The past decade has seen the rapid increase in highly active antiretroviral therapy (HAART) coverage worldwide with about 15 million patients with HIV/AIDS having access to treatment in 2014, and more than 90% of them being from low-income and middle-income countries most affected by HIV/AIDS.1 In 2014, HAART coverage stood at 41% in Africa, however, HAART has been increasingly associated with cardiovascular disease (CVD).2–7 Several mechanisms have been proposed to explain this association among which prolonged HAART use predisposing to atherosclerosis and major cardiovascular risk factors such as diabetes mellitus (DM) and hypertension5 ,6 ,8–11 which consequently result in CVD. Even though, earlier studies already suggested a probable association between HAART and CVD, Bloomfield et al2 in a systematic review of literature found that CVD appeared to be more frequent in HIV-infected populations in low-income and middle-income countries. This is particularly important since the greatest increase in HAART coverage has been in these countries.1 In sub-Saharan Africa (SSA), this association between HAART and CVD has been confounded by the epidemiological transition characterised by the increased prevalence and incidence of non-communicable diseases due to changes in lifestyle patterns. On the other hand, there have been contrary reports of no association between exposure to HAART and CVD risk factors.12–15 Understanding the overall effect of HAART on CVD risk is therefore of public health importance since the continuous HAART scale-up has to be accompanied by appropriate guidelines and measures to ensure the long-term morbidity and mortality of these patients is not negatively affected, especially in low-income and middle-income countries with health systems inadequately equipped to manage these chronic conditions. In a recent systematic review by Dillon et al16 on the association between HIV, HAART and cardiometabolic traits in the SSA population, there was a difference in these traits between HIV-infected patients and uninfected individuals and between HAART-treated and HAART- naïve patients, suggesting a probable effect of HAART. However, this review compared the standardised mean differences in blood pressure, blood glucose and lipid profile parameters between the groups and not actually on hypertension, diabetes or dyslipidaemia, respectively. Moreover, more recent studies have been published since then comparing prevalence and incidence of these risks factors in HAART-treated and HAART-naïve patients. We therefore aim to systematically review, and, where appropriate, perform a meta-analysis of the published studies on the extent to which exposure to HAART is associated to these CVD risk factors in SSA (figure 1).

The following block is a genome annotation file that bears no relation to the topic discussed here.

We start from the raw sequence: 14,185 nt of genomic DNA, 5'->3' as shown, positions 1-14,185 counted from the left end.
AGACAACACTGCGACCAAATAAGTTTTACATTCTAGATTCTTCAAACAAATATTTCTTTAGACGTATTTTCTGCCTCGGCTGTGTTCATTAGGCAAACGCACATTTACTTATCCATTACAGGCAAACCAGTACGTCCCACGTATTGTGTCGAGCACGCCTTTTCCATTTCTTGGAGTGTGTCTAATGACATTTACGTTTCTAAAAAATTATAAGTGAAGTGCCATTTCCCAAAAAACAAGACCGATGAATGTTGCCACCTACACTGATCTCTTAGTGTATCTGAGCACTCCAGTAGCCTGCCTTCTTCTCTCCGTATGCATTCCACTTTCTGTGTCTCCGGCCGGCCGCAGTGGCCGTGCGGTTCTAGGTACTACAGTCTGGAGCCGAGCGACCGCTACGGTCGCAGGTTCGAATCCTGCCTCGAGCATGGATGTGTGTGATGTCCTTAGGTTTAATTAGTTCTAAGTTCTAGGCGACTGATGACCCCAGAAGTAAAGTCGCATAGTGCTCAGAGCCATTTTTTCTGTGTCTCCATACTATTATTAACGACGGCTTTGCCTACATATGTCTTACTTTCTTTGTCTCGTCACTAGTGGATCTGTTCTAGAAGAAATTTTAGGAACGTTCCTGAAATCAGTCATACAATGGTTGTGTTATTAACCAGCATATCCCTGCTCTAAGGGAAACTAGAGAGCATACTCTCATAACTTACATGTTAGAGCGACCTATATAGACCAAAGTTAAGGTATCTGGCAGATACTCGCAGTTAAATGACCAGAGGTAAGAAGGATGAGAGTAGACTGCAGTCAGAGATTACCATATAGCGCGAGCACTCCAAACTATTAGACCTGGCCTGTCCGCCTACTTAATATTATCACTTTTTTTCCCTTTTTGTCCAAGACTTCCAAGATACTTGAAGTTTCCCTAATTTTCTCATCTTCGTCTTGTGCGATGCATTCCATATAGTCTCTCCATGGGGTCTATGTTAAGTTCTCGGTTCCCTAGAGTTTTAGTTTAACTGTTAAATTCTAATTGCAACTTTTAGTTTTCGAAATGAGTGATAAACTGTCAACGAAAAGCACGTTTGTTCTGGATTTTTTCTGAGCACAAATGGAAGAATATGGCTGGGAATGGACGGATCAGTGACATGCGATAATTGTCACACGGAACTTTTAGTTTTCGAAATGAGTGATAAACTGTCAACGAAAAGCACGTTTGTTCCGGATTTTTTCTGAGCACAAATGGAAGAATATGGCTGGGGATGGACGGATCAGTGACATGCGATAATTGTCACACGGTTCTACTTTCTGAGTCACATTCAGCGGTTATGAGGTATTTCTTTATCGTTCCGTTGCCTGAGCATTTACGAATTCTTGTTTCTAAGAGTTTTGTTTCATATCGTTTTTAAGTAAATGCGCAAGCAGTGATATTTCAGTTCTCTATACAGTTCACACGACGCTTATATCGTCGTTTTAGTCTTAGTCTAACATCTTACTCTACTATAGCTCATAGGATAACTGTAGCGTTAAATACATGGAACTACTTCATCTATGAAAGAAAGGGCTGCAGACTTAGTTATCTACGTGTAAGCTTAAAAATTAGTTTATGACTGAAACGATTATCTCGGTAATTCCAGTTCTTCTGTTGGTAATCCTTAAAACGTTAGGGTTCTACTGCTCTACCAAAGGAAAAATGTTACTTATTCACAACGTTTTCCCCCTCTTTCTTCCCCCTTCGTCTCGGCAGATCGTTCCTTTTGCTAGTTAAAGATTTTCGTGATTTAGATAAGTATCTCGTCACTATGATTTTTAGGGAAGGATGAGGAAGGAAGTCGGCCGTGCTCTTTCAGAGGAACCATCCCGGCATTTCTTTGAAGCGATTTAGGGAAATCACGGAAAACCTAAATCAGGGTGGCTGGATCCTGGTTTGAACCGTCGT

Is there an association between HAART and selected cardiovascular risk factors (hypertension, diabetes, dyslipidaemia and metabolic syndrome) in patients with HIV/AIDS in SSA?
To estimate overall measures of effect for the association between HAART and hypertension in patients with HIV/AIDS in SSA.
To estimate overall measures of effect for the association between HAART and diabetes in these patients.
To estimate overall measures of effect for the association between HAART and dyslipidaemia in these patients.
To estimate overall measures of effect for the association between HAART and metabolic syndrome in these patients.
Study research question design and eligibility criteria
This will be a systematic review and meta-analysis of published studies.
We will include:
Cross-sectional, cohort, case–control and randomised controlled trials with data on the prevalence and/or incidence of hypertension, diabetes, lipid profile or metabolic syndrome in patients with HIV/AIDS;
studies with comparable HAART-treated and HAART-naïve populations;
studies published in English and between January 1, 2003 and July 1, 2016 in the selected databases;
studies involving participants aged 18 and above, living in one of the countries in SSA.